Prevalence of the fragile X anomaly amongst autistic twins and singletons

J Child Psychol Psychiatry. 1993 Jul;34(5):673-88. doi: 10.1111/j.1469-7610.1993.tb01064.x.


Early screening studies of autistic individuals suggested that up to one-quarter of cases were associated with the Fragile X anomaly. Recent studies find that the usual behavioural phenotype of the Fragile X anomaly is distinct from autism as usually defined, and that a variety of methodological factors contribute to the variability of the prevalence estimates. We report the prevalence of the Fragile X anomaly, using strict cytogenetic criteria, in a large sample of autistic individuals whose diagnosis was confirmed using a standardised diagnostic instrument. The anomaly was detected in 1.6% of tested autistic individuals from a combined sample of: autistic twins; clinic attenders; and, individuals from families multiplex for autism or related cognitive phenotypes. The anomaly was not detected in greater than 2.5% of any of the constituent samples and accounted for only a small proportion of the genetic influences amongst concordant twins and multiplex families. The anomaly was detected in 5% of the 40 tested autistic females, confirming reports that the prevalence of the anomaly is similar amongst autistic individuals of both sexes.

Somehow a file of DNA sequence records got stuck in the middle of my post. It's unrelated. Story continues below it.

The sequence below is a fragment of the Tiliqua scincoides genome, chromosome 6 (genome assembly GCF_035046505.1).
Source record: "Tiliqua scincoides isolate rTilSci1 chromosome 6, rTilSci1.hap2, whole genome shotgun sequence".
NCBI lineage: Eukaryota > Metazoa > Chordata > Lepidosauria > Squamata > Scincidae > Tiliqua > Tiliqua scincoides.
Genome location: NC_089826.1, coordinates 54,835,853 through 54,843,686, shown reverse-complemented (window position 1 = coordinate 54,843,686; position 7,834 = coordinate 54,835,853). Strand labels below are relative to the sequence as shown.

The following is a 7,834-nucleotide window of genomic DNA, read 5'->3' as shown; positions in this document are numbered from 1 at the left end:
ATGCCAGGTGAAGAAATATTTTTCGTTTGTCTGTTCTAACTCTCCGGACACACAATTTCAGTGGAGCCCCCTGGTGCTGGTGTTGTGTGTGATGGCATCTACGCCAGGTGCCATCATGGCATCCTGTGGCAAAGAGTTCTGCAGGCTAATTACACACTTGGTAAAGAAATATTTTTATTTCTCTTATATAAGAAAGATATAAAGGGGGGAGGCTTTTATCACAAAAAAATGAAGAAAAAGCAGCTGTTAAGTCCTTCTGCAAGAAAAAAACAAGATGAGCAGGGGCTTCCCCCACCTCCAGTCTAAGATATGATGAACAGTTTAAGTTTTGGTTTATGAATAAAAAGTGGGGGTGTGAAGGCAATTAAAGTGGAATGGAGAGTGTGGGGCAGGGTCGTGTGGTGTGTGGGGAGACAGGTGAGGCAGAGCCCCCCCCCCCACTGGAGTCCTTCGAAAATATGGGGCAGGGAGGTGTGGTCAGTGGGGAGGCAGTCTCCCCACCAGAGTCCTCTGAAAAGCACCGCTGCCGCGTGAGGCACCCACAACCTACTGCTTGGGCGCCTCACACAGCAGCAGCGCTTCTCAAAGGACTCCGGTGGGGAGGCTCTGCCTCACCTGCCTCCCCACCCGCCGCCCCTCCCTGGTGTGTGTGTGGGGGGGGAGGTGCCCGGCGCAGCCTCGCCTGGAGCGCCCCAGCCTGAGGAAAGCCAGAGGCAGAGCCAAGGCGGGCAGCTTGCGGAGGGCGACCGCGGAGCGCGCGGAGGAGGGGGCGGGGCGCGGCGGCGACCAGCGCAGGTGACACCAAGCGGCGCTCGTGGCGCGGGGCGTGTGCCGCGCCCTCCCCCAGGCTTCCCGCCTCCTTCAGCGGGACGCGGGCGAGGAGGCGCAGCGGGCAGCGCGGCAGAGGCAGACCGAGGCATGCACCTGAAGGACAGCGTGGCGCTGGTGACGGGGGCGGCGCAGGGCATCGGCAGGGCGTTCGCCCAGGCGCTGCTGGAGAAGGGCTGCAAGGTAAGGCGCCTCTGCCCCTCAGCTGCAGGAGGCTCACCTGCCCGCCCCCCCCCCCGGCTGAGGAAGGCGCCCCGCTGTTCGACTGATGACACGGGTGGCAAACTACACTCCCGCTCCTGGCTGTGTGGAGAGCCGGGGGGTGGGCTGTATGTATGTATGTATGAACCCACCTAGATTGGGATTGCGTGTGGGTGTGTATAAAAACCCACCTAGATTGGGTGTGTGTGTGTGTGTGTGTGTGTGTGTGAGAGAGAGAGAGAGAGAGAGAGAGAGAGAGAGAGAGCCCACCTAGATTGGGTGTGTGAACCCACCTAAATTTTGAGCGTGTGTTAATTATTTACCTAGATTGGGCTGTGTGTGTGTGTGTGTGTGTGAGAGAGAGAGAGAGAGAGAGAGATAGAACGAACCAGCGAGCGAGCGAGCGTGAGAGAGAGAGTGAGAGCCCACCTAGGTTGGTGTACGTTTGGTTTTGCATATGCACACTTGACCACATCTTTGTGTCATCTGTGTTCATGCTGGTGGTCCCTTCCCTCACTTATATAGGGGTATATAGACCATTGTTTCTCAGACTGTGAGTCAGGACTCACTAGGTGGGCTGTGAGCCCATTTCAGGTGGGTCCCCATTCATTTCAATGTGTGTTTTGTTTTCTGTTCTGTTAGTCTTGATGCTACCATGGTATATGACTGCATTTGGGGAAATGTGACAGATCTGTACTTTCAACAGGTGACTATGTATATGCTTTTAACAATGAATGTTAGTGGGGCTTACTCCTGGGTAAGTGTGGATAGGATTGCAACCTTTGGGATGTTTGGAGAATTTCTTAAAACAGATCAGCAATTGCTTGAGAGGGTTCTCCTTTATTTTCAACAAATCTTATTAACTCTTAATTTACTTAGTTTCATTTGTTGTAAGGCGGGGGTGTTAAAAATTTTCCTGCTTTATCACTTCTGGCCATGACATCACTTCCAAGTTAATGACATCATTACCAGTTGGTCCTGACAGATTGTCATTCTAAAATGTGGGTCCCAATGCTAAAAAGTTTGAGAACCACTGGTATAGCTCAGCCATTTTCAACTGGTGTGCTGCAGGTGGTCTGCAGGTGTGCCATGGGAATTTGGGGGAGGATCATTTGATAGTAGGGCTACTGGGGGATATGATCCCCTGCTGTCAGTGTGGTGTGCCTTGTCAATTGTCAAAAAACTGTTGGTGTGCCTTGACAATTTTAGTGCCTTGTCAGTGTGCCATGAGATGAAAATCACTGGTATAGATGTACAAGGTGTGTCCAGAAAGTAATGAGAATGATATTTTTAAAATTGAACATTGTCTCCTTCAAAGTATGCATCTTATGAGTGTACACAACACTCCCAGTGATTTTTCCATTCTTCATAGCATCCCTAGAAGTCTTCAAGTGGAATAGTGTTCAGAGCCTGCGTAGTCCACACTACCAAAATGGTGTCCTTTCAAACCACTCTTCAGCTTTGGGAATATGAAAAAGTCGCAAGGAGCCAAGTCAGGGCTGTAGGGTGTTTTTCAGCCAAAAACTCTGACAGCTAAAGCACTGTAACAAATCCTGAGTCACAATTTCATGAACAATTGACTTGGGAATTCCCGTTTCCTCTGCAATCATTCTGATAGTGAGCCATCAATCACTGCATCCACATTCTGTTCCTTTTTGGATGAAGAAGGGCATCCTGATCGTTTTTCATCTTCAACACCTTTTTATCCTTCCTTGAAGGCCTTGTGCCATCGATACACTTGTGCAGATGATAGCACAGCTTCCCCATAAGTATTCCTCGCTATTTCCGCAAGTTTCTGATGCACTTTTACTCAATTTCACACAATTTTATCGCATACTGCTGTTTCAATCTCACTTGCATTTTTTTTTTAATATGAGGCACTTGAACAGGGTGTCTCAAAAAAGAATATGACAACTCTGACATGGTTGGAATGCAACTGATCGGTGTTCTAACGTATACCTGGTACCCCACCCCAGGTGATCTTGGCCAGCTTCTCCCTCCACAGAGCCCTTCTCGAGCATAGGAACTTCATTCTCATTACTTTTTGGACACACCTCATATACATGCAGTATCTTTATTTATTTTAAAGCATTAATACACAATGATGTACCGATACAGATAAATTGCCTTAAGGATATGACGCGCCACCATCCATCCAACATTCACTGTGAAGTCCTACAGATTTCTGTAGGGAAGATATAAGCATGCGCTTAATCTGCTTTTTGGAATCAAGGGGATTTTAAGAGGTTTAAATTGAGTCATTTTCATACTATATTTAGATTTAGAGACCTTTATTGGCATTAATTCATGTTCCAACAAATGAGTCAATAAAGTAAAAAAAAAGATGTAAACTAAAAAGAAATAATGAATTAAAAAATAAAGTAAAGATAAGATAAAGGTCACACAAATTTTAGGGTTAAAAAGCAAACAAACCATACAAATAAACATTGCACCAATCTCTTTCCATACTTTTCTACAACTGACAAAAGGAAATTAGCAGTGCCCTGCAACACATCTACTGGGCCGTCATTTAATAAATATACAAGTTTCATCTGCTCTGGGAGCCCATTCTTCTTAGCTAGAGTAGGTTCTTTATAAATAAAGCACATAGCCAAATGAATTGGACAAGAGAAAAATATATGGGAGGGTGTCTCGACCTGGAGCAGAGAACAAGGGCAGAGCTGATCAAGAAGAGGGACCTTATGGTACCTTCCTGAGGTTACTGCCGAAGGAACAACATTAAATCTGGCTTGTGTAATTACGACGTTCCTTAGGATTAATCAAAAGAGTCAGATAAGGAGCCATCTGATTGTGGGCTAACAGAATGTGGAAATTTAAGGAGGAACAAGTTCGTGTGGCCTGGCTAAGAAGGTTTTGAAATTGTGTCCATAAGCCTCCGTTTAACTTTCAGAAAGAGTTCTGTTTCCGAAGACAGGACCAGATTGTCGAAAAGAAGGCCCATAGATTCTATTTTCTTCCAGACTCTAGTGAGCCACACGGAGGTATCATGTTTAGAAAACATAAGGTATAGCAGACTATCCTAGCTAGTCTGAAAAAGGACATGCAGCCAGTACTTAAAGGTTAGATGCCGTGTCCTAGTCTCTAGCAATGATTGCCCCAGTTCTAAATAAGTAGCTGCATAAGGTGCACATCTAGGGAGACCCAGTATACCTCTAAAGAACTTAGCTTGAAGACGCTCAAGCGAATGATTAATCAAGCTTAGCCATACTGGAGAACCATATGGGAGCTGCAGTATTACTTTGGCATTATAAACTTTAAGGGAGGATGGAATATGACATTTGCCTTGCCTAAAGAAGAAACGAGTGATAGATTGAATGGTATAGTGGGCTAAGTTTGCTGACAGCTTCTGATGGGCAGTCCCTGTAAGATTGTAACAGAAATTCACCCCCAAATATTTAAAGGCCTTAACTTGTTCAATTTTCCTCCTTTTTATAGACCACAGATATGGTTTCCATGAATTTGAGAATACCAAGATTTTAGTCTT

Publication types

  • Comparative Study
  • Research Support, Non-U.S. Gov't

MeSH terms

  • Adult
  • Autistic Disorder / complications*
  • Autistic Disorder / diagnosis
  • Autistic Disorder / epidemiology
  • Child
  • Child, Preschool
  • Chromosome Aberrations
  • Cognition
  • Comorbidity
  • Diseases in Twins / epidemiology*
  • Diseases in Twins / genetics
  • Female
  • Fragile X Syndrome / diagnosis
  • Fragile X Syndrome / epidemiology*
  • Fragile X Syndrome / genetics
  • Humans
  • Infant
  • Intellectual Disability / complications
  • Intellectual Disability / epidemiology
  • Intellectual Disability / genetics
  • Intelligence Tests
  • Interpersonal Relations
  • Karyotyping
  • Male
  • Middle Aged
  • Prevalence
  • Sex Factors